Geronimo is portrayed by Wyatt as a leader. At the time of this book’s writing, many people, upon hearing the name “Geronimo,” would think of a murderous savage. Wyatt seeks instead to present the individual, his motivation, the world of the Native American, and the reasons that the wars between whites and Native Americans occurred.
Probably the most basic theme impressed upon the young reader is that the Apache nation took what it needed, exactly as other Americans bought or made what they needed. The tribe hunted animals to use their meat and hides. It simply did not occur to the Apaches that taking could be perceived as wrong—it was the way in which they lived. Whites criticized the Apache way of life and tried to destroy their livelihood. This point, while not stated directly, is evident in several passages.
Apache customs, especially colorful ones, will intrigue the young mind. For example, to find out if his sweetheart will marry him, a warrior ties some horses to her family’s wickiup, or hut. The father then comes out and casually examines the horses, to see if they meet with his approval. If he leaves the horses, then he is signifying his blessing. The woman will then come out and, if she likes the suitor, will take the horses to the creek for water. The young warrior waits in the bushes to discover whether his suit is successful.
The emotional level of the biography is suitable for the 1950’s young reader because the action, while in reality extremely violent, takes on a detached feeling. Consequently, some readers may find the narrative a trifle bland. In the course of this chronological story, the reader first empathizes with Geronimo as a young boy, then worries over his mistakes as an adolescent, and then follows his story when he becomes a...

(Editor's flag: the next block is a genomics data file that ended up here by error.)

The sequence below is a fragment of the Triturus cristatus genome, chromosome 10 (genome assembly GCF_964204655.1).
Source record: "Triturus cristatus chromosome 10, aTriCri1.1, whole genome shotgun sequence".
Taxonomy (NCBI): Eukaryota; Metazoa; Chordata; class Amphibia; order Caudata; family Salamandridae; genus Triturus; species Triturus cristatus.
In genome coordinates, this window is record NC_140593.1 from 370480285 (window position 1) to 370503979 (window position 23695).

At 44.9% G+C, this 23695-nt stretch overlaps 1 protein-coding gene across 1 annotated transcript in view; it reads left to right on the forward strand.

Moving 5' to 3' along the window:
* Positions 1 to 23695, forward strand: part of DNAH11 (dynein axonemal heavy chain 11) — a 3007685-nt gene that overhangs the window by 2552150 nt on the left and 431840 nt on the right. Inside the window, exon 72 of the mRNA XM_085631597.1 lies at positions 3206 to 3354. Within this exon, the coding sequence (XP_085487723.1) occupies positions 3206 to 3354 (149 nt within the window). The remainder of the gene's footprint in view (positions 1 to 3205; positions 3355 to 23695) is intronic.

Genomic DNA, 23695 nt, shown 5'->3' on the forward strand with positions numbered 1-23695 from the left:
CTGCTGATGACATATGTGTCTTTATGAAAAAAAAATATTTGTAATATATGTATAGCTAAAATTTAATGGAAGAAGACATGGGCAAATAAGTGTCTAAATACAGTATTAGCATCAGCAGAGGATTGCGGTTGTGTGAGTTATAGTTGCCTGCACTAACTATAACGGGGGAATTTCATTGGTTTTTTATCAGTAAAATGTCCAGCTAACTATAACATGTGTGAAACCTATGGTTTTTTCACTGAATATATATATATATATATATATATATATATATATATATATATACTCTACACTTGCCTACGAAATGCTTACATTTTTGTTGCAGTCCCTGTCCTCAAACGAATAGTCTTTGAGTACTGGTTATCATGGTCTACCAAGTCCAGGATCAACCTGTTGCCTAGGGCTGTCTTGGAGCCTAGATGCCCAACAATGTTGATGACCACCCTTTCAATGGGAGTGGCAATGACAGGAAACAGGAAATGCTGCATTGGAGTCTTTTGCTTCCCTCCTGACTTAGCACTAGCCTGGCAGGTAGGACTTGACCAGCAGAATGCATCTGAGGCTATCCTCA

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Wyatt’s study of Geronimo was probably one of the earliest attempts to focus attention on Native American rights, especially with regard to land. Yet it was not until the next decade that the wrongful treatment of Native Americans began to be examined, recognized, and acknowledged publicly. Nevertheless, this book was an early part of the movement to focus attention on Native American history from the perspective of Native Americans themselves.
The earlier chapters of Geronimo are fictionalized, as they constitute a composite of Geronimo’s autobiographical data from that era, both for effect and because of text space and the audience. This portrayal of Apache life was obviously intended to gain the sympathy of young readers, as well as to educate them. Three autobiographies are cited in the bibliography, including Geronimo’s, as well as ten nonfiction books that were published during Geronimo’s lifetime or within twenty years of his death.
Wyatt’s biography was published twenty years after a time period in which many books had been written about Geronimo that expressed the keen public interest in the legendary Apache war chief. It is interesting that Wyatt uses the proper terminology for the different Apache peoples long before the era in which their names became generally known. This biography, written especially for young people, is important in juvenile literature because of its empathy with Native Americans.